By Mitchell Laferriere
Investment banks are in a unique position to lead in impact investing and resolve some of the biggest challenges facing the space today, due not least to their vast reserves of capital and clout. Chief among these challenges are: 1) a drought of growth capital for social enterprises; and 2) the lack of a consistent impact measurement system for use by investors. Investment banks are in a position to solve these challenges by both consolidating impact accounting standards and mobilising significantly more capital in investments that seek social, environmental and financial returns. Though the practice of impact investing began nearly two decades ago, it was not until recent years that it gained prominence. Advances in digital technology and increased interconnectivity have given rise to a generation of socially aware individuals.
With social and environmental issues constantly amplified by mainstream news, global movements have arisen to address these problems—movements often led by what are known as social entrepreneurs. Sometimes, they establish social enterprises (SEs), understood broadly as businesses that produce positive social and environmental outcomes. The growth of SEs in recent years has led to a demand for purpose-driven investment capital focused on achieving social or environmental impact alongside financial returns.
For their size, investment banks have comparatively little to do with the rising practice of impact investing. They make up only nine per cent of all assets under management (AUM) in the impact investment industry. That totals about US$1 trillion in investments in an US$11 trillion market.
For the most part, the world of impact investing is managed by individual fund managers and diversified financial institutions (DFI), but investment banks have the capacity to repair some of the biggest challenges in the impact investing industry. Investment banks in particular have an unparalleled opportunity to supply much-needed capital while instilling proper structure in terms of impact measurement.
For the last three years, investors and business owners have named insufficient capital as the number one problem facing SEs.
Like any startup, SEs require capital to scale up. In most cases, angel impact investors—affluent individuals who provide start-up funding, usually in the form of grants, convertible debt or ownership equity—have the seed and early-stage capital support covered. However, what SEs need after this point is capital from non-concessionary investors, i.e. those who are not willing to lose returns for impact. These investors generally provide the required capital for investment at the scale and growth stages of a start-up, when the business is about to be profitable.
And just like any business, SEs need to appeal to these non-concessionary investors in order to tap into their large pools of growth-stage capital. Put simply, investment banks have funds that could be used to scale social enterprises.
Of course, investing for social and environmental impact can and does produce a financial return on investment at or above market rates. More importantly, the scaling of SEs can catalyse an entire market environment through the opening up of new supply chains and consumer markets, creating positive spillover effects for other enterprises. Beyond attaining financial returns from the SEs that scale up and become profitable, investment banks can catalyse the growth of entire markets by injecting strategic capital and refining impact investing processes.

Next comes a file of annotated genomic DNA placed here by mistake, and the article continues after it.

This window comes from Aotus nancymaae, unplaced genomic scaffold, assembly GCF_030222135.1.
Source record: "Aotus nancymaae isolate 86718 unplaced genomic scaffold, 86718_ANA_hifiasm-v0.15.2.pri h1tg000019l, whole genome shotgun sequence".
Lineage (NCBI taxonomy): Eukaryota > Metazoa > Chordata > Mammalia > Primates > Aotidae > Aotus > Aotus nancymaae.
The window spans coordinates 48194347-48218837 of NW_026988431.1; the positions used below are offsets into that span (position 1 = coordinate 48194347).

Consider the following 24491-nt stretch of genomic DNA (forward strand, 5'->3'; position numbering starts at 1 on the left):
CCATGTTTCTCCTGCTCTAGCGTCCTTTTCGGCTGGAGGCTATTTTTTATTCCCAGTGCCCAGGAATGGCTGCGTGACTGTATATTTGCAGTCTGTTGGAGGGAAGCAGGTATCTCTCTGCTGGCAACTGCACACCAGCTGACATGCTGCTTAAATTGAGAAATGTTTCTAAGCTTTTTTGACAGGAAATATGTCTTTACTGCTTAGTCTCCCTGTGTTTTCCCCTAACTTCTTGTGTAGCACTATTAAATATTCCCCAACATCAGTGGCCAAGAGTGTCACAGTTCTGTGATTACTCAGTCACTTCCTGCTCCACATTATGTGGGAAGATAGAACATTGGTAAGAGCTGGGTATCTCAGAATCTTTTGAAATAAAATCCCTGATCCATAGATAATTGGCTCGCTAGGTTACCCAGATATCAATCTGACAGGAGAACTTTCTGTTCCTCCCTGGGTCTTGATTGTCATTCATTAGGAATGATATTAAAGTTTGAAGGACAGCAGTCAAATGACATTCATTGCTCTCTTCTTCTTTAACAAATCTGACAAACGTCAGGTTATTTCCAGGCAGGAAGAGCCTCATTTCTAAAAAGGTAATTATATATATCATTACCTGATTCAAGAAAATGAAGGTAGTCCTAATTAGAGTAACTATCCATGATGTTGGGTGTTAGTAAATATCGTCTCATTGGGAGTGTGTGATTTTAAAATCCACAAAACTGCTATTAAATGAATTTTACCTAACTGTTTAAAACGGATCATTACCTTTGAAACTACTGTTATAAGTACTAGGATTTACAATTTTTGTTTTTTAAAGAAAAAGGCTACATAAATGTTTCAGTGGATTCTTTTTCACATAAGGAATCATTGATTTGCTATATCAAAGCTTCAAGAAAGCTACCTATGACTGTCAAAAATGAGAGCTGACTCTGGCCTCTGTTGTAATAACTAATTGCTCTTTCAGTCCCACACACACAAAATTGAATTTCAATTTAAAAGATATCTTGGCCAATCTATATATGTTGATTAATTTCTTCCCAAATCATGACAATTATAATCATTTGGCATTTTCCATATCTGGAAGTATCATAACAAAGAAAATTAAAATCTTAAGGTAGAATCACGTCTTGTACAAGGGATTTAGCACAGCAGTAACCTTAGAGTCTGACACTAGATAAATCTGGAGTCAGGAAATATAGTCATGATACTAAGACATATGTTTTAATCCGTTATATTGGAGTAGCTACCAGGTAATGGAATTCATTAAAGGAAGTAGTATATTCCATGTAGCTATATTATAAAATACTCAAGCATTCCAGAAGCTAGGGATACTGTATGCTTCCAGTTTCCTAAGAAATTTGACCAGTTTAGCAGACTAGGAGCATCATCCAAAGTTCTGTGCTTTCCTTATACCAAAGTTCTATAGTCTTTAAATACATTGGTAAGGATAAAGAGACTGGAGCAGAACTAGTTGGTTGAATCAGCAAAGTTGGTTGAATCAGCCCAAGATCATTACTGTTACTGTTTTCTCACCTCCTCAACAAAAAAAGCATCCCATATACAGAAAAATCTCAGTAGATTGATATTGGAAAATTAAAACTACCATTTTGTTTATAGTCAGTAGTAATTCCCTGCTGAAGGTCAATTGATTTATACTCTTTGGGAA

Currently, the impact investment market is having some difficulty measuring and analysing social and environmental impact. This problem stems from impact’s varying nature. When impact spans so many different sectors—education, housing, energy, clean water, poverty, and many others—there are therefore widely differing measurements for success. And while some business solutions can help to catalyse a market, the question remains: how can its market- or sector-wide impact be measured? Moreover, with many different bodies vying for the authority to create an all-encompassing system to measure impact, this has led to non-consolidation of measurement systems among impact investors in general.
Investment banks can solve this problem by voting with their capital. Useful evaluations of risk, return and impact demand consistency, so the banks will require a set of level metrics to evaluate these businesses. If one consistent set of standards and procedures, like the Generally Accepted Accounting Principles (GAAP), can be used to record and report social and environmental impact across all social enterprises, then that impact can be communicated and compared across businesses and investors. This is a critical precondition of any investment market that can source and allocate capital with efficiency and transparency.
Investment banks are in a unique position to lead by using their field-wide influence to establish one set of level metrics, consolidate the field, and streamline the process of impact investing.
Mitchell Laferriere was a Summer Research Associate at the Lien Centre for Social Innovation. During this time, he studied the theory, strategy and developmental curriculum for the teaching of impact investing to university students. His primary research interests cover impact investing, sustainable finance, social entrepreneurship and social innovation. Presently an undergraduate at Gabelli Business School at Fordham University, Mitchell is originally from Londonderry, New Hampshire, where he attended Boston College High School. He can be reached at Mlaferriere1@fordham.edu